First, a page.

Contact us (and Foundry history)

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Enquiries about the project - please contact or ring 01646 680090

Foundry House - notes on the old Iron Foundry House


From Iron Foundry to thriving Community Centre

An 1864 Ordnance Survey map of Pembroke shows an Iron Foundry situated on the Commons – run by a George Lloyd, and before him Thomas Morris, who was also described as ‘brass founder’. A series of smaller buildings surrounded the main building shown above, all encompassed within square and solid walls. Little is known about the Foundry but it was likely to have played an important part in the success of Stephens Engineering Works, and Burchells coach works in East Back, and the production of some of the handsome Victorian balconies and railings that were appearing all over town and beyond. By 1878 iron production had ceased and the Sherrin family had moved in.


The Sherrin Family

The photograph below shows Emily Sherrin (right hand side) with her older sisters Susie and Sarah. Emily was born in Foundry house on May 17th 1878. Her father John was a butcher at that time, so probably worked in the nearby abattoir.

John Sherrin and his wife Elizabeth came from Somerset, and lived in Foundry House from about 1877 to 1890 - there were three older children. John and Elizabeth are not shown on the 1891 census, having moved to Penhoyle in Penally where John worked as an 'agricultural milkman'.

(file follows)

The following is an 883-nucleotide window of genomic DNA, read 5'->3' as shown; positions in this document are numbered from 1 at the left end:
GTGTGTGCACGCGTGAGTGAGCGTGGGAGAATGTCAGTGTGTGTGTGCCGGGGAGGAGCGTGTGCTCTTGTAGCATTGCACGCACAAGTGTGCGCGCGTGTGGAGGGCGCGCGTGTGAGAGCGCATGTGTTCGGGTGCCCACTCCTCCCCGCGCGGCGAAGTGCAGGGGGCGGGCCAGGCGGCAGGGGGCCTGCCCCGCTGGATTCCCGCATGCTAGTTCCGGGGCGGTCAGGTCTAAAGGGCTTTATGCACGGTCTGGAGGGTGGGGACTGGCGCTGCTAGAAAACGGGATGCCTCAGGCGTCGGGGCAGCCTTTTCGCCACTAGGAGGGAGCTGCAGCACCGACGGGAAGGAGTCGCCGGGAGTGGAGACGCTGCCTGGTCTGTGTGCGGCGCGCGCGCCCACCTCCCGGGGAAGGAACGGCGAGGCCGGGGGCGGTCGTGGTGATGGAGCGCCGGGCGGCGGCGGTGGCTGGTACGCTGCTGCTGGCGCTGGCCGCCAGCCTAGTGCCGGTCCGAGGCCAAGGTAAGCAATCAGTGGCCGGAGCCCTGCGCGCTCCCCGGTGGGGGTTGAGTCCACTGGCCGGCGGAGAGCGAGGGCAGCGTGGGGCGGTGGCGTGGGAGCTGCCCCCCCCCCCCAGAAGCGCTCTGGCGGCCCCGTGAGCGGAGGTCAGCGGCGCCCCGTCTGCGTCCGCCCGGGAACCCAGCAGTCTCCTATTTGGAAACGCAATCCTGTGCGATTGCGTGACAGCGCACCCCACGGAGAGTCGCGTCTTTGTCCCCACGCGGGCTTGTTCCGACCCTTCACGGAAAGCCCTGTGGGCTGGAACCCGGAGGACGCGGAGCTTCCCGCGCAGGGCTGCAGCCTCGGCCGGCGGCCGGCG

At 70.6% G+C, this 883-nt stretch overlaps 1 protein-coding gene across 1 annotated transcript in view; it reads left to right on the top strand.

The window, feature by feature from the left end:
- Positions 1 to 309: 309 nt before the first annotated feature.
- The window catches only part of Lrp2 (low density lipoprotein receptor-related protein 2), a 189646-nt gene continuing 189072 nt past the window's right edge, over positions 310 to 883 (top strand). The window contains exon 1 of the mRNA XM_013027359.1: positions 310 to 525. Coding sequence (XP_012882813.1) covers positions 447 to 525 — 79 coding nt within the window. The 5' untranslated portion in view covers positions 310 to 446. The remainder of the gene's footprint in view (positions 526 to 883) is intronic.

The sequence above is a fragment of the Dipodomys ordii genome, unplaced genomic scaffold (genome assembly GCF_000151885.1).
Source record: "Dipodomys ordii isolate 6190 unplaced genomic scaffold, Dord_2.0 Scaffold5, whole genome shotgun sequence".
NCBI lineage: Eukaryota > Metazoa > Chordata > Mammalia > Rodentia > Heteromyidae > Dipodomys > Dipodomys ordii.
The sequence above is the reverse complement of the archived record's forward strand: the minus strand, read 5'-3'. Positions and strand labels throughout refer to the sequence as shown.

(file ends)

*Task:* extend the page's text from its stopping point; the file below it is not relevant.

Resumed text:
The Seabourne family


In the 1940s Foundry House was home to Robert and Georgina Seabourne and their children. The parents of Simone Martin (née Seabourne) are seen in the photograph on the left.








Below, Simone is one of the four little girls – all sisters.











Up to date

Eventually the Seabournes left and the Foundry House became the Police Boys Boxing Club. By 1967 it had become a busy Youth Centre run by youth leader Val McInally, as a result of a labour report set up to develop provision for young people. The Youth Centre was extremely successful and developed other activities too, including early playgroups for young children. The work was continued by Roy Martin until Pembrokeshire County Council forced closure and the building was put up for sale.

Determined not to let this special building and facility be demolished or lost the newly formed Pembroke 21C Community Association managed to raise every penny of the asking price, and today it plays host to many community projects and over thirty-five usergroups. The Foundry House is a work in progress and it is hoped to eventually have an archive of photographs from activities in Foundry House through the years.